Tuesday, February 13, 2018


Today's Gospel concerns that Last Judgment that shall occur at the end of time, when our Lord shall return with all the angels at the end of time to judge both the quick and the dead (not to be confused with that particular judgment we must all face when we depart from this world).  Now on the basis of this rather stylized account (it should not be understood as a literal presentation of the event, which shall occur outside the bounds of time as we know it), the whole basis of this Judgment seems to be--whether or not we have performed literal works of charity on behalf of our fellow man during our earthly lives.  If we have done so, we shall be privileged to stand on our Lord's right hand and to be granted as our reward eternal life in God's Kingdom, while if we neglected to do so, we shall be placed on His left hand and cast into that eternal fire prepared for the Devil and his angels (demons).

It all sounds pretty simple, does it not?  So if you want to be saved from eternal punishment in that nasty fire, you had better play it safe: volunteer to help out in a soup kitchen and a homeless shelter, join a prison ministry, make frequent visits to the sick whether in their homes or in hospital, and in general, give generous alms to the poor and the needy.  And remember: God keeps score!  The more good deeds you perform, the more likely you are to be allowed into the Good Place. 

But all jesting aside, we all know that this is not the essential teaching of the Orthodox Church concerning salvation, which is certainly not some sort of merit badge God awards us for performing a certain quota of good deeds.  It is, rather, our deification as sons and daughters of God, that is: our union and communion with our Lord, God, and Savior Jesus Christ.  If then, the whole meaning of salvation is to be united with God through the purification of our hearts and the cleansing of our sinful passions, it is essential that we understand just Who and what God is.  Firstly, St. John the Theologian assures us that God is love.  And secondly, if God truly is Who dwells eternally in the unapproachable light, then He can in no way be subject to change.  And this means He must exist above and beyond every passion and emotion... whether anger, sadness, a desire for revenge, nor any other movement of the soul to which our fallen human nature is prone.

God is love, and so He loves with a perfect love both the sinner and the saint equally, and He never wavers in this love no matter how far we may have wandered (like the Prodigal Son) from the path of salvation.  Nevertheless, God's love is (as St. Paul assures the Hebrews) a "consuming fire" that penetrates even unto the very depths of hell, illumining the righteous while at the same time scorching those who have willfully turned away from Him and trampled underfoot the commandment of love.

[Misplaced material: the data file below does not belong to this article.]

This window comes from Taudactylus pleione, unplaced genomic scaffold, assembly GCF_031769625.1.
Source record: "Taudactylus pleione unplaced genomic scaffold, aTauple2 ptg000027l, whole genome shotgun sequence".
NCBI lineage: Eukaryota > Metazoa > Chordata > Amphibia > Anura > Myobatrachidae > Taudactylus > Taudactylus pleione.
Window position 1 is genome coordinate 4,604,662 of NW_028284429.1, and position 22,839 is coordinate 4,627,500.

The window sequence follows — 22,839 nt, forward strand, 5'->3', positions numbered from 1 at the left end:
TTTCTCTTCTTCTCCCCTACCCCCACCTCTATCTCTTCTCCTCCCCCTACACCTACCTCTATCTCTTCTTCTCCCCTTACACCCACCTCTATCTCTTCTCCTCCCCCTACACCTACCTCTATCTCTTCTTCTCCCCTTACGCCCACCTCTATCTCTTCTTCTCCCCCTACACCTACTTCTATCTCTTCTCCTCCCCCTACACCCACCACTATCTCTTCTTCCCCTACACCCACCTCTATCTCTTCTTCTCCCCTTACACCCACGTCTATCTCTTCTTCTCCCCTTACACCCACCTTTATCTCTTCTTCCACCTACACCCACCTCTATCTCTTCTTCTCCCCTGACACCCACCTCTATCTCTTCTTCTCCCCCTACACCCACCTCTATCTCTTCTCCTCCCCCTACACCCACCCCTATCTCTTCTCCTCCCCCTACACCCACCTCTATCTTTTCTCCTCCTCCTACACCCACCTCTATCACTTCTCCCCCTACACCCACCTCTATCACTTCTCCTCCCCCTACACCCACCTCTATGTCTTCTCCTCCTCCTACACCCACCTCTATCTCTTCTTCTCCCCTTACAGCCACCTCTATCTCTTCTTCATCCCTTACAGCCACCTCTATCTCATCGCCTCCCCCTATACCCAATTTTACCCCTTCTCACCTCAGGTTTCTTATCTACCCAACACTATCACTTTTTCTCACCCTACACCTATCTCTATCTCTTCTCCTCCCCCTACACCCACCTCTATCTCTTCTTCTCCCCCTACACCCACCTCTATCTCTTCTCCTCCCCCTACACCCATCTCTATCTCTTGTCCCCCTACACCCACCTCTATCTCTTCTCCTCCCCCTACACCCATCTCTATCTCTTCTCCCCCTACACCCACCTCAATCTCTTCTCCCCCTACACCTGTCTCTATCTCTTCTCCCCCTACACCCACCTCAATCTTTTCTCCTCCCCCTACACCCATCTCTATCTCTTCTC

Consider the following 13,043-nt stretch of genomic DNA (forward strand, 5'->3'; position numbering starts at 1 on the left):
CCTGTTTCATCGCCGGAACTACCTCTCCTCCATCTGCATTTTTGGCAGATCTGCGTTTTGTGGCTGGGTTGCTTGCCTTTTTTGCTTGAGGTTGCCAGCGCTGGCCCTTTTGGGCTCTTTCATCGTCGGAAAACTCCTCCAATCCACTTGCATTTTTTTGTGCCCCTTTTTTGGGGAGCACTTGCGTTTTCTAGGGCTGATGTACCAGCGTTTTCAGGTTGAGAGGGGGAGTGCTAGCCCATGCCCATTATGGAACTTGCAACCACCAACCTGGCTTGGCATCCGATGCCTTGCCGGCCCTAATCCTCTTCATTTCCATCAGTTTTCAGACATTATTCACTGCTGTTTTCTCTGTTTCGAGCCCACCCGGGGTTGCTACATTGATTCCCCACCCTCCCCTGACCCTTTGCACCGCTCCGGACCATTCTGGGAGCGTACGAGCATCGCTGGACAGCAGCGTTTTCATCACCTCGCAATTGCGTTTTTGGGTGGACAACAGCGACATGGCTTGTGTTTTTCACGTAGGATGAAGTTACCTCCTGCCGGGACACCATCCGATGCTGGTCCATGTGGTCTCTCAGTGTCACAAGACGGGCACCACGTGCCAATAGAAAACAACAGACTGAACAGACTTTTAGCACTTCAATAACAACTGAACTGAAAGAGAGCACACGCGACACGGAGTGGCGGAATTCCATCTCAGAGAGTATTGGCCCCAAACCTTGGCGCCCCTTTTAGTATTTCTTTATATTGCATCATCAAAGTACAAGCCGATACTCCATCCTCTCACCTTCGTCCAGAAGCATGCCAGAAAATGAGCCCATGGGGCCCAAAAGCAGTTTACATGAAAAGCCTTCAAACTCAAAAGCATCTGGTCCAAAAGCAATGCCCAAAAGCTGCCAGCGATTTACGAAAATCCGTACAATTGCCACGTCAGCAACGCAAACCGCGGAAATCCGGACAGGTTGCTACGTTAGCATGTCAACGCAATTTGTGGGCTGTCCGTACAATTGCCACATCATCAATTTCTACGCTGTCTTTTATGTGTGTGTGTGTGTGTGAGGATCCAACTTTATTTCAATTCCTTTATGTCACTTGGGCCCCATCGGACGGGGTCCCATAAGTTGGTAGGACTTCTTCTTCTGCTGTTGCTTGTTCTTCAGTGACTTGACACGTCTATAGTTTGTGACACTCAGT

Of course it is true that if we have acquired in our hearts God's love, we shall naturally express His infinite compassion and mercy toward the poor and needy, loving our neighbor--even our worst enemy--as though he were our very own self.  And we shall do so not for the sake of gaining any sort of reward, but rather because a heart consumed by the love of God can in nowise be constrained or limited by egocentric thoughts and desires.  This is why those on the right hand have no recollection of the good deeds they have performed.  As for those on the left hand... they are oblivious of the good deeds they have failed to perform due to gross negligence and hardness of heart.  Let us set aside, then, every conception of God as a vindictive judge intent on casting the sinner into hell, for truly--as our heavenly Father--He in no wise desires the death of the sinner, but rather that sinners such as you and I should turn from our wicked ways and live.

Saturday, February 3, 2018


St. Paul conveys to the Corinthians a stern warning, "Flee fornication.  Every sin that a man doeth is without the body; but he that committeth fornication sinneth against his own body."  Now fornication is defined as engaging in sexual relations outside the bounds of legitimate marriage... period!  (And no, I do not include so-called "gay marriage" in this definition!) Nor can there be any exceptions.  Jesus does not  say fornication is sort of all right if the couple really and truly love each other, or if they are engaged to be married.  But why, it may be asked, does the Church consider fornication to be such a serious sin?  It is, after all, my body, so why should I not be free to indulge its purely "natural" desires?